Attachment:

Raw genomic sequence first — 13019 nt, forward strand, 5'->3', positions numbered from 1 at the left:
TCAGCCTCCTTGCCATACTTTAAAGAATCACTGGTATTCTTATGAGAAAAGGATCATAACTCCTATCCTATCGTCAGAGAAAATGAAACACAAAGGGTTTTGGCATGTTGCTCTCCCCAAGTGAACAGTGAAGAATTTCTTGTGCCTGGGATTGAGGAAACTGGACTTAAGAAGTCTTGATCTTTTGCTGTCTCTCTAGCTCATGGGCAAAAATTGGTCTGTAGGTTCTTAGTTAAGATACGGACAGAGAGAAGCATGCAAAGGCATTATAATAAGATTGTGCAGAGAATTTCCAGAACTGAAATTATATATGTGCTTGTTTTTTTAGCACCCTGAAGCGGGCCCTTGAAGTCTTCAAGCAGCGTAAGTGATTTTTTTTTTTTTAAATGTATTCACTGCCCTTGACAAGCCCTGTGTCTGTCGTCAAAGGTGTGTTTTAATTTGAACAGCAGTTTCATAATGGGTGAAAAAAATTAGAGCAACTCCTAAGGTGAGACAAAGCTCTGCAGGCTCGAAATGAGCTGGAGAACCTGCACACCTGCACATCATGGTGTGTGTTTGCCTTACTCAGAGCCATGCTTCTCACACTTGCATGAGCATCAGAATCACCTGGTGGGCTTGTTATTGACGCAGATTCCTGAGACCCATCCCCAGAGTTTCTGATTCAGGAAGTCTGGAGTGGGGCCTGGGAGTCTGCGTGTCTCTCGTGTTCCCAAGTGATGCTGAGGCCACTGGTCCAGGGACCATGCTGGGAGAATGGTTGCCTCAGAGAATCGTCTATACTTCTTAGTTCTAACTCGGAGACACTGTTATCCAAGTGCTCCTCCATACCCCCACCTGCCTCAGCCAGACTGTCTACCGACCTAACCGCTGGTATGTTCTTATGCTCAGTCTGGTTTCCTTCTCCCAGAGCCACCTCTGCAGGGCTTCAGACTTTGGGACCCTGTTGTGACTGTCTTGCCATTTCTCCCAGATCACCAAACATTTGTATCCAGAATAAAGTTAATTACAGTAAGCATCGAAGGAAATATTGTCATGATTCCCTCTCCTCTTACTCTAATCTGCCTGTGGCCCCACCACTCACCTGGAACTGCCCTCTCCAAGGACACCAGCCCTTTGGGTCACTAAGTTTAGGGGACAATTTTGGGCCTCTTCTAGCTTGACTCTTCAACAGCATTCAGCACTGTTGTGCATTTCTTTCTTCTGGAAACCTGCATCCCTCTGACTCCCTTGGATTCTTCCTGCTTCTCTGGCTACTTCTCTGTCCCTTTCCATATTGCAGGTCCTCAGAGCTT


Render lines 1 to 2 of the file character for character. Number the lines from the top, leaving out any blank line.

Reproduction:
Raw genomic sequence first — 13019 nt, forward strand, 5'->3', positions numbered from 1 at the left:
TCAGCCTCCTTGCCATACTTTAAAGAATCACTGGTATTCTTATGAGAAAAGGATCATAACTCCTATCCTATCGTCAGAGAAAATGAAACACAAAGGGTTTTGGCATGTTGCTCTCCCCAAGTGAACAGTGAAGAATTTCTTGTGCCTGGGATTGAGGAAACTGGACTTAAGAAGTCTTGATCTTTTGCTGTCTCTCTAGCTCATGGGCAAAAATTGGTCTGTAGGTTCTTAGTTAAGATACGGACAGAGAGAAGCATGCAAAGGCATTATAATAAGATTGTGCAGAGAATTTCCAGAACTGAAATTATATATGTGCTTGTTTTTTTAGCACCCTGAAGCGGGCCCTTGAAGTCTTCAAGCAGCGTAAGTGATTTTTTTTTTTTTAAATGTATTCACTGCCCTTGACAAGCCCTGTGTCTGTCGTCAAAGGTGTGTTTTAATTTGAACAGCAGTTTCATAATGGGTGAAAAAAATTAGAGCAACTCCTAAGGTGAGACAAAGCTCTGCAGGCTCGAAATGAGCTGGAGAACCTGCACACCTGCACATCATGGTGTGTGTTTGCCTTACTCAGAGCCATGCTTCTCACACTTGCATGAGCATCAGAATCACCTGGTGGGCTTGTTATTGACGCAGATTCCTGAGACCCATCCCCAGAGTTTCTGATTCAGGAAGTCTGGAGTGGGGCCTGGGAGTCTGCGTGTCTCTCGTGTTCCCAAGTGATGCTGAGGCCACTGGTCCAGGGACCATGCTGGGAGAATGGTTGCCTCAGAGAATCGTCTATACTTCTTAGTTCTAACTCGGAGACACTGTTATCCAAGTGCTCCTCCATACCCCCACCTGCCTCAGCCAGACTGTCTACCGACCTAACCGCTGGTATGTTCTTATGCTCAGTCTGGTTTCCTTCTCCCAGAGCCACCTCTGCAGGGCTTCAGACTTTGGGACCCTGTTGTGACTGTCTTGCCATTTCTCCCAGATCACCAAACATTTGTATCCAGAATAAAGTTAATTACAGTAAGCATCGAAGGAAATATTGTCATGATTCCCTCTCCTCTTACTCTAATCTGCCTGTGGCCCCACCACTCACCTGGAACTGCCCTCTCCAAGGACACCAGCCCTTTGGGTCACTAAGTTTAGGGGACAATTTTGGGCCTCTTCTAGCTTGACTCTTCAACAGCATTCAGCACTGTTGTGCATTTCTTTCTTCTGGAAACCTGCATCCCTCTGACTCCCTTGGATTCTTCCTGCTTCTCTGGCTACTTCTCTGTCCCTTTCCATATTGCAGGTCCTCAGAGCTT